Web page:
Twenty four hours on from the
Two drivers who will never forget this race – despite how hard they may try – are
Let’s start with Schumacher: What are the chances of the 7 times world champion hanging up his helmet after the Brazilian Grand Prix and retiring to his castle in Switzerland? This question has been mooted aruond since Saturday afternoon, and many
At first, I went along with this theory, thinking that Schumacher will have been quite hurt by all this (despite the fact I feel he is guilty as charged) and would not want to continue for any longer than he had to. But now, 24 hours later, I think differently. I think he will continue for another year at the helm of a Ferrari.
Michael Schumacher is no stranger to controversy and he has bounced back many times from incidents that have damaged his reputation. For sure he wouldn’t have expected quite the backlash from other drivers immediately after the parking demonstration, but it will be forgotten about by the time he wins his next race.
Is Schumacher retiring? Nah, not yet.
The second possible change to come about after the Monaco Grand Prix centres around Kimi Raikkonen. Kimi drove a superb race in Monte Carlo, pushing Alonso right to the very ragged edge of adhesion and the pair set blistering lap times for the whole of the first stint – it was very exciting to say the least. The two drivers swapped fastest laps until the McLaren overheated while following the safety car and Kimi parked it up by the tunnel. So angry at yet another race thrown away, Kimi stormed away from the circuit and boarded a yacht moored in the harbour. Kimi chilled out for the rest of the race, and I for one do not blame him. Had it not been for the safety car, Kimi would have probably taken the lead of the race because he had more fuel than Alonso and could have pushed forward for a couple more laps. But it is all academic as Kimi receives another DNF.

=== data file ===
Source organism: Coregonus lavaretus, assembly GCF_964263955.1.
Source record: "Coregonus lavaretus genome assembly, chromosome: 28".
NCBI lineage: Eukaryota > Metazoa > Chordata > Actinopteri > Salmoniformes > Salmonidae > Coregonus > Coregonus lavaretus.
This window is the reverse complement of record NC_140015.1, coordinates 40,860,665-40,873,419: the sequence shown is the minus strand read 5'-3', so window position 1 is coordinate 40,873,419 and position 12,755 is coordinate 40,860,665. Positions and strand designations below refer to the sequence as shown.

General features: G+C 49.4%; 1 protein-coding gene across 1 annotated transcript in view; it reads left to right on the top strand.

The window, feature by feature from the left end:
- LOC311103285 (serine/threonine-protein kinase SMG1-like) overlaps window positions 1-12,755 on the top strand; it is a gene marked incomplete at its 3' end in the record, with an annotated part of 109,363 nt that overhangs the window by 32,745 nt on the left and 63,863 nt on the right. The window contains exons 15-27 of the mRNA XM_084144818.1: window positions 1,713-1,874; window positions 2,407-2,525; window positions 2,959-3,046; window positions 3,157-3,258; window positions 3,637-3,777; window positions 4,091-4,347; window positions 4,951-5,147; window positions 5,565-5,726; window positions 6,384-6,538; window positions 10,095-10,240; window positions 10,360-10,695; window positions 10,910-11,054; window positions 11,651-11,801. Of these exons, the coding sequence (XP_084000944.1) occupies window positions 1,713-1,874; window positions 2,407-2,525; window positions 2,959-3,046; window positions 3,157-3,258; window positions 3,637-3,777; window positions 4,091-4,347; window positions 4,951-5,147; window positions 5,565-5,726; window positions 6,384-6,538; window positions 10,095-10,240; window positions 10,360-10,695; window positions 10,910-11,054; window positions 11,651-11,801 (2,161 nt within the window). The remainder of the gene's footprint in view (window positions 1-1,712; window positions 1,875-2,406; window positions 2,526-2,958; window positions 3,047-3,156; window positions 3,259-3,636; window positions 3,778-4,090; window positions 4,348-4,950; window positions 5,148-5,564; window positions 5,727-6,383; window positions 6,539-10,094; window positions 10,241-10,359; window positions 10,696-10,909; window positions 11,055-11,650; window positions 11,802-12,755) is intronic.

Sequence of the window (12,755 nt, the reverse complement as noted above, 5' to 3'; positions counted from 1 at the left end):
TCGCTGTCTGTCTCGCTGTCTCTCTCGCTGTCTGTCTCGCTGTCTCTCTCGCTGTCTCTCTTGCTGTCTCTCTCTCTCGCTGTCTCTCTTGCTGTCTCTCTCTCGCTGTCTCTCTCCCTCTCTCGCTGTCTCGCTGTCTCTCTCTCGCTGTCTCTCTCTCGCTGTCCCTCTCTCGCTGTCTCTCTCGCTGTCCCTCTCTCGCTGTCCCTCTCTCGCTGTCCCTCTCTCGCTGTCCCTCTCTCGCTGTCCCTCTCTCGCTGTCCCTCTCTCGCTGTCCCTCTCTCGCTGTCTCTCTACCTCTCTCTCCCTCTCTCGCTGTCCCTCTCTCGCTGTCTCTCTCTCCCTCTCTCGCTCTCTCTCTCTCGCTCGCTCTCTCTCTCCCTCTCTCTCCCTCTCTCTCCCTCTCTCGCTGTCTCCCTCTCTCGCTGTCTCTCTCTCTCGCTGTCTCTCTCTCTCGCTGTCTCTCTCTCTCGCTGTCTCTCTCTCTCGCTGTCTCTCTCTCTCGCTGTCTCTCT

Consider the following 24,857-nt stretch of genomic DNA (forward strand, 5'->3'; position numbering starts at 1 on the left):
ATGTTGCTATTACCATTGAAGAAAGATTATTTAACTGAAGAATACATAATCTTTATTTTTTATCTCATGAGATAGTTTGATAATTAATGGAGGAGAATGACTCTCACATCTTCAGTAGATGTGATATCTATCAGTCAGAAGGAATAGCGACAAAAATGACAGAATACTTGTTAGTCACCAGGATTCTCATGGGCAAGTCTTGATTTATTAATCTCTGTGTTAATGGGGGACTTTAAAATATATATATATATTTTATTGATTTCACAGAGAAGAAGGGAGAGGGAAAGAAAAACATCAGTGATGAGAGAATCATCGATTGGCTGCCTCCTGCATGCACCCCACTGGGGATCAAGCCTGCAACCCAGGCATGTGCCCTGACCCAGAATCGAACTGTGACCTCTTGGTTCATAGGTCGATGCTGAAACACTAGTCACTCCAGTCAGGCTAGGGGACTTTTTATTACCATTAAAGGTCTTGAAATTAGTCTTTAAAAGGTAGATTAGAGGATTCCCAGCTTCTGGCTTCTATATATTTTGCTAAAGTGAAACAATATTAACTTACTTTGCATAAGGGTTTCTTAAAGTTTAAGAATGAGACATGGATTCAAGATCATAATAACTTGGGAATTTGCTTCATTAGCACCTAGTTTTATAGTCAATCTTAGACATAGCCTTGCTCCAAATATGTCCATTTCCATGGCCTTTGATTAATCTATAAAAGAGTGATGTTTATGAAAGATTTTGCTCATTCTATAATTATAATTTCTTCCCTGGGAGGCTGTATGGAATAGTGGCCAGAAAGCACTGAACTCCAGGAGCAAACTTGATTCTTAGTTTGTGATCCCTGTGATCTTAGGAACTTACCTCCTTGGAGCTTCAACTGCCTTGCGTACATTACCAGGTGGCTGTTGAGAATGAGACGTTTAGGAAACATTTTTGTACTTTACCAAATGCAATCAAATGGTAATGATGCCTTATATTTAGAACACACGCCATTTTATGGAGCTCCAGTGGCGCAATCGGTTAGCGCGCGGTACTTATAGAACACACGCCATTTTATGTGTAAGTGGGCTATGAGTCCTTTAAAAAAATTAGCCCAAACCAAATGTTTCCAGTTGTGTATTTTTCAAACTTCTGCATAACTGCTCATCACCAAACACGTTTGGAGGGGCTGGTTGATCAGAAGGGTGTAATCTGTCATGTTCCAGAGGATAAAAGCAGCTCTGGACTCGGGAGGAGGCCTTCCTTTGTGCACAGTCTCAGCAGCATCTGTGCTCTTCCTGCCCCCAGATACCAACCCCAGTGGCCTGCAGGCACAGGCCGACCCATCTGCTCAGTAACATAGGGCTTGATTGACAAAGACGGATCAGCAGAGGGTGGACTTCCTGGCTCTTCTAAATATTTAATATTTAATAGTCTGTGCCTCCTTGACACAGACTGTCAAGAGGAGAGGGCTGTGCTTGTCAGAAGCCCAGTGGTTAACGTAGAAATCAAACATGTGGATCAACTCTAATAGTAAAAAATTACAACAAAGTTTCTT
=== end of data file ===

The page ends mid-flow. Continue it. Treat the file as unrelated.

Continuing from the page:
Kimi’s reaction to this failure was very much like Senna’s, when in that famous Monaco Grand Prix, Ayrten was uncontactable for 24 hours after he crashed his McLaren due to an apparent loss of concentration.
The reason why this event may cause a change in the future is because this failure could prompt Kimi to sign to another team. Many people believe Kimi has already signed to Ferrari for 2007, but if he hasn’t, I think may put pen to paper before the British Grand Prix in a fortnight. While the McLaren is improving, and it was certainly very fast in Monaco, their season has been lacklustre and dogged with failures. Ferrari – on the other hand – appear to be getting to grips with their initial shortfalls and now seem to be the main opposition to Renault.
Has Kimi signed to Ferrari? More than likely!